Irene Ghobrial, MD, discusses the importance of the data made available through the Multiple Myeloma Research Foundation’s CureCloud research study.
Irene Ghobrial, MD, director of the Clinical Investigator Research Program at Dana-Farber Cancer Institute and professor of medicine at Harvard Medical School, discusses the importance of the data made available through the Multiple Myeloma Research Foundation’s CureCloud research study.
The current standard in multiple myeloma practice is to measure disease burden and assess risk in bone marrow using tests such as fluorescence in situ hybridization (FISH) and cytogenetics. An advancement with CureCloud is the use of a unique, state-of-the-art CLIA-grade liquid biopsy, through which circulating cell-free DNA from a patient blood draw will be analyzed using next-generation sequencing (NGS) to obtain in-depth genomic information on each patient’s specific subtype of myeloma and detect and actionable genomic alterations.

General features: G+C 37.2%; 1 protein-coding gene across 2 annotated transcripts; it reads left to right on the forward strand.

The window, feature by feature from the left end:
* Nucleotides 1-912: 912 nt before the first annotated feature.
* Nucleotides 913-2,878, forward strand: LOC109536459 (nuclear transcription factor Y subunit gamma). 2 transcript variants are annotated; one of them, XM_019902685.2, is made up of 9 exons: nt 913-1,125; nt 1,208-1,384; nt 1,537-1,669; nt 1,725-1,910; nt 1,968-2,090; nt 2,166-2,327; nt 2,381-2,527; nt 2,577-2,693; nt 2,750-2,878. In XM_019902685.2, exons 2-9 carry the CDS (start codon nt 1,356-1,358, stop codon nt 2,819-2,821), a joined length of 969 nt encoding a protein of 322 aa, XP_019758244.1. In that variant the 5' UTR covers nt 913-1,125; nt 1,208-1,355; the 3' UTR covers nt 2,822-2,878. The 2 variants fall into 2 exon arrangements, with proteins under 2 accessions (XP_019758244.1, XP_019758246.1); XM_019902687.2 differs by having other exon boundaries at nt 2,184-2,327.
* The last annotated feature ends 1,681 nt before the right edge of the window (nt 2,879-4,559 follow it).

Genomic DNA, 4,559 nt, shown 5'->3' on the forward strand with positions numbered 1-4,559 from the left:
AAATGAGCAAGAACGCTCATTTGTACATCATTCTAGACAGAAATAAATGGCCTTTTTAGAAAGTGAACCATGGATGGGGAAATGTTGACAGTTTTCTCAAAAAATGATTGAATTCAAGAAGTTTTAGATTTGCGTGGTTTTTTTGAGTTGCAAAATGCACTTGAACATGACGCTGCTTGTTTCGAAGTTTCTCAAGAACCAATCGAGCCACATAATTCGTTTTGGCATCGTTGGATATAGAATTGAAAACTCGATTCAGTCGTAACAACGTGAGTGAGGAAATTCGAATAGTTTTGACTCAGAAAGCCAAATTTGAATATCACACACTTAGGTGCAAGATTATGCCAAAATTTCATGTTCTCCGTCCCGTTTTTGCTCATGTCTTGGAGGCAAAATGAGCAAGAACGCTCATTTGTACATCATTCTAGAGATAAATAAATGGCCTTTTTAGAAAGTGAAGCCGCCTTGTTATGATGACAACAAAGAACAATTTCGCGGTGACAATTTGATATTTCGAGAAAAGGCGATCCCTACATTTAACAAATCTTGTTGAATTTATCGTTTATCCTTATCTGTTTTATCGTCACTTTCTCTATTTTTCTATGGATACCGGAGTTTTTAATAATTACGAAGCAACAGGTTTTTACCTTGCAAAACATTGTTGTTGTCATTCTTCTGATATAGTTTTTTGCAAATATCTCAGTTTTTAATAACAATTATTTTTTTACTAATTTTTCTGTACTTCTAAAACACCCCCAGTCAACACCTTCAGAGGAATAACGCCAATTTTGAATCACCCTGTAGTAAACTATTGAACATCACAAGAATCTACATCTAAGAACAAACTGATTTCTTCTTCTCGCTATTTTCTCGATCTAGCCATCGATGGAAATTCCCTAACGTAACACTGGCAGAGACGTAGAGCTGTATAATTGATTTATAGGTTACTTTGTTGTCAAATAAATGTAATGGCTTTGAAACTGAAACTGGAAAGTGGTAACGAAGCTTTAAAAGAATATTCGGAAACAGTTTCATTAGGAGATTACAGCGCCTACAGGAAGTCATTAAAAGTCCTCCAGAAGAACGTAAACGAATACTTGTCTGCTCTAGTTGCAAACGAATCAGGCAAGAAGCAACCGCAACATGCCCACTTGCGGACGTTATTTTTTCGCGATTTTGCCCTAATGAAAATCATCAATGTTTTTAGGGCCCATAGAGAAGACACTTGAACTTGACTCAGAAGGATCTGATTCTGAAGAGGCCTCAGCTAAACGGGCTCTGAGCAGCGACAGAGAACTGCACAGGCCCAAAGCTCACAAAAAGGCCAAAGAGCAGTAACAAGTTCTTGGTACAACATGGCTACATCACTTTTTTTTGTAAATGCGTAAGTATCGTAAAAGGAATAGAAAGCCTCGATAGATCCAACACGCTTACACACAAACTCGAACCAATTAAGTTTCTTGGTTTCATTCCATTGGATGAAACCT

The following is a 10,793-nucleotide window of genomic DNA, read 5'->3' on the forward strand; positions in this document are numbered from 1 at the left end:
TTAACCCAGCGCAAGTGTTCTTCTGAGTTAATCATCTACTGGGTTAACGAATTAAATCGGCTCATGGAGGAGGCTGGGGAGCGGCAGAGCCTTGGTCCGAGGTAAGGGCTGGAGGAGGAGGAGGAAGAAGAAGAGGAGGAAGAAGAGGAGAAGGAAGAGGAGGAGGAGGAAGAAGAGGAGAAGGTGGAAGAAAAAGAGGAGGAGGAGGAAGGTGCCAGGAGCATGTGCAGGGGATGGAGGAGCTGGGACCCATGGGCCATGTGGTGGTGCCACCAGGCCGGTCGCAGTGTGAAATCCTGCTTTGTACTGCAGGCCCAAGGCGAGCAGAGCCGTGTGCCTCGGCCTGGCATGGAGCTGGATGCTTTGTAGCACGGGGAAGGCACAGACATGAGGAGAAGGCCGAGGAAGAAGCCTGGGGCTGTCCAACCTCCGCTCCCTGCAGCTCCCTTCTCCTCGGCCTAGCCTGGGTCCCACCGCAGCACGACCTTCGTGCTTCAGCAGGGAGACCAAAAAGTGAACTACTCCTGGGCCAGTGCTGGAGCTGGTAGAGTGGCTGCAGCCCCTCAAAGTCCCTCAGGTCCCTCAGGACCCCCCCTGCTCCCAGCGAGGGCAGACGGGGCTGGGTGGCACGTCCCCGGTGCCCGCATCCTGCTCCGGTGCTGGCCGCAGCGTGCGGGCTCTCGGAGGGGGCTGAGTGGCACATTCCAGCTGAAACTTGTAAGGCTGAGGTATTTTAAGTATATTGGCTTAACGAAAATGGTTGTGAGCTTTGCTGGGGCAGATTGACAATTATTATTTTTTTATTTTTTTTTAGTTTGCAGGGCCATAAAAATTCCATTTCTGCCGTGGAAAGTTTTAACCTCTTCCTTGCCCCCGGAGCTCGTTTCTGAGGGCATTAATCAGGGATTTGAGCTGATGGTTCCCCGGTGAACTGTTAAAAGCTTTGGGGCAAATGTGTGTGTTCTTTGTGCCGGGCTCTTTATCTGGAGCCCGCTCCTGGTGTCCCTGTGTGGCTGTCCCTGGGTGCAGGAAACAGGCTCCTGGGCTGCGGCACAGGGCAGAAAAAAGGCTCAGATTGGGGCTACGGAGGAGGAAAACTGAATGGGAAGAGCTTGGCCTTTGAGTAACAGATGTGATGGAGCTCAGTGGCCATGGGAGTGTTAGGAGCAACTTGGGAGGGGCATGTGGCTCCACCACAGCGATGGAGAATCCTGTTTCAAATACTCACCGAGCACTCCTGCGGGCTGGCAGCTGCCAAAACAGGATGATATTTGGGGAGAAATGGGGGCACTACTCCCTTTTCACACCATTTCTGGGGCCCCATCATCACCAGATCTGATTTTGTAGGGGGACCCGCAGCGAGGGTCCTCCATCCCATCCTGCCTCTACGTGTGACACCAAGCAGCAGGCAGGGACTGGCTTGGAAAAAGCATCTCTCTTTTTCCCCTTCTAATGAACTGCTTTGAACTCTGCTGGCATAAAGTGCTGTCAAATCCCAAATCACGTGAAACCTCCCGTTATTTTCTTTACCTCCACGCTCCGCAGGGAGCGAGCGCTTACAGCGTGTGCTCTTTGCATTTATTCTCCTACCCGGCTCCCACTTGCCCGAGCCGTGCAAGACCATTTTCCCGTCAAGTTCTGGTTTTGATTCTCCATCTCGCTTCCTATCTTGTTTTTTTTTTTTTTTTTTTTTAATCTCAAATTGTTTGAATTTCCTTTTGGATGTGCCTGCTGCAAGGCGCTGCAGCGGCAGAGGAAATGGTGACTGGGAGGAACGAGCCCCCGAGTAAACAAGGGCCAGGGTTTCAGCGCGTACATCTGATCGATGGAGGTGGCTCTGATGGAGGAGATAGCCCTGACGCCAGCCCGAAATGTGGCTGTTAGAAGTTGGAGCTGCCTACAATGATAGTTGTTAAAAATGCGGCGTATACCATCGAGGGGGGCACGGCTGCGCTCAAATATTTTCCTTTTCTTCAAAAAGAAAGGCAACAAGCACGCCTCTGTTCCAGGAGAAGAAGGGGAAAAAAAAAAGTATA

Utilization of NGS is several steps up for precision medicine in myeloma, Ghobrial says. In addition, by participating in CureCloud, both physician and their patients will receive the genomic testing results of the patient’s myeloma, which can help inform and improve physician/patient conversations and decision-making around future treatment options, including clinical trials.